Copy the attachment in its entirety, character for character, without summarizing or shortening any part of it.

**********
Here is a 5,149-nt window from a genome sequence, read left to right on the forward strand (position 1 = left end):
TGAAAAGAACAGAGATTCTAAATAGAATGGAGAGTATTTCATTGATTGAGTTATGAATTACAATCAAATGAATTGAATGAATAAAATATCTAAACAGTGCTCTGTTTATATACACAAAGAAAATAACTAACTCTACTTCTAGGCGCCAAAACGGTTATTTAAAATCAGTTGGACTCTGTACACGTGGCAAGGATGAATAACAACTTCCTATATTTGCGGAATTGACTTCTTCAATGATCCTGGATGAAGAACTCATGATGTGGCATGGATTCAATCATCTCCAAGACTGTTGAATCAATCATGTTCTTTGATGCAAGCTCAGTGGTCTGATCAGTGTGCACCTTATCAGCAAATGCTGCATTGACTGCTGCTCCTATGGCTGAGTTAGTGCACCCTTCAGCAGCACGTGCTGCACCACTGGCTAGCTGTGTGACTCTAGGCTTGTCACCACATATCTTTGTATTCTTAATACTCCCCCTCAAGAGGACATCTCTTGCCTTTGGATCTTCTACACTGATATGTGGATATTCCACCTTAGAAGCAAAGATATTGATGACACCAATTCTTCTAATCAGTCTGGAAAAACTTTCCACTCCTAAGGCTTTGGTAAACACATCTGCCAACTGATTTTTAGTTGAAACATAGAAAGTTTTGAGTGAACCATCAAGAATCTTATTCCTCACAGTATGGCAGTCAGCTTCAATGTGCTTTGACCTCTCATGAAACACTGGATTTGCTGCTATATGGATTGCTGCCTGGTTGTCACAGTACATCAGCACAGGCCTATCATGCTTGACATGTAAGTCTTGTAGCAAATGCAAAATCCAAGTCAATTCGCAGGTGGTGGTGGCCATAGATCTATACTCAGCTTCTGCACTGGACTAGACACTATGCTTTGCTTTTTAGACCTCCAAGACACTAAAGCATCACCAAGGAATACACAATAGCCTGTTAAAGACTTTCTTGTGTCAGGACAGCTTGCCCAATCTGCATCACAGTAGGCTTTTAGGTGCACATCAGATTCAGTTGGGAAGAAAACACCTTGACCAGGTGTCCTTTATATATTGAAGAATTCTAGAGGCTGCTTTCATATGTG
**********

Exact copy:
Here is a 5,149-nt window from a genome sequence, read left to right on the forward strand (position 1 = left end):
TGAAAAGAACAGAGATTCTAAATAGAATGGAGAGTATTTCATTGATTGAGTTATGAATTACAATCAAATGAATTGAATGAATAAAATATCTAAACAGTGCTCTGTTTATATACACAAAGAAAATAACTAACTCTACTTCTAGGCGCCAAAACGGTTATTTAAAATCAGTTGGACTCTGTACACGTGGCAAGGATGAATAACAACTTCCTATATTTGCGGAATTGACTTCTTCAATGATCCTGGATGAAGAACTCATGATGTGGCATGGATTCAATCATCTCCAAGACTGTTGAATCAATCATGTTCTTTGATGCAAGCTCAGTGGTCTGATCAGTGTGCACCTTATCAGCAAATGCTGCATTGACTGCTGCTCCTATGGCTGAGTTAGTGCACCCTTCAGCAGCACGTGCTGCACCACTGGCTAGCTGTGTGACTCTAGGCTTGTCACCACATATCTTTGTATTCTTAATACTCCCCCTCAAGAGGACATCTCTTGCCTTTGGATCTTCTACACTGATATGTGGATATTCCACCTTAGAAGCAAAGATATTGATGACACCAATTCTTCTAATCAGTCTGGAAAAACTTTCCACTCCTAAGGCTTTGGTAAACACATCTGCCAACTGATTTTTAGTTGAAACATAGAAAGTTTTGAGTGAACCATCAAGAATCTTATTCCTCACAGTATGGCAGTCAGCTTCAATGTGCTTTGACCTCTCATGAAACACTGGATTTGCTGCTATATGGATTGCTGCCTGGTTGTCACAGTACATCAGCACAGGCCTATCATGCTTGACATGTAAGTCTTGTAGCAAATGCAAAATCCAAGTCAATTCGCAGGTGGTGGTGGCCATAGATCTATACTCAGCTTCTGCACTGGACTAGACACTATGCTTTGCTTTTTAGACCTCCAAGACACTAAAGCATCACCAAGGAATACACAATAGCCTGTTAAAGACTTTCTTGTGTCAGGACAGCTTGCCCAATCTGCATCACAGTAGGCTTTTAGGTGCACATCAGATTCAGTTGGGAAGAAAACACCTTGACCAGGTGTCCTTTATATATTGAAGAATTCTAGAGGCTGCTTTCATATGTG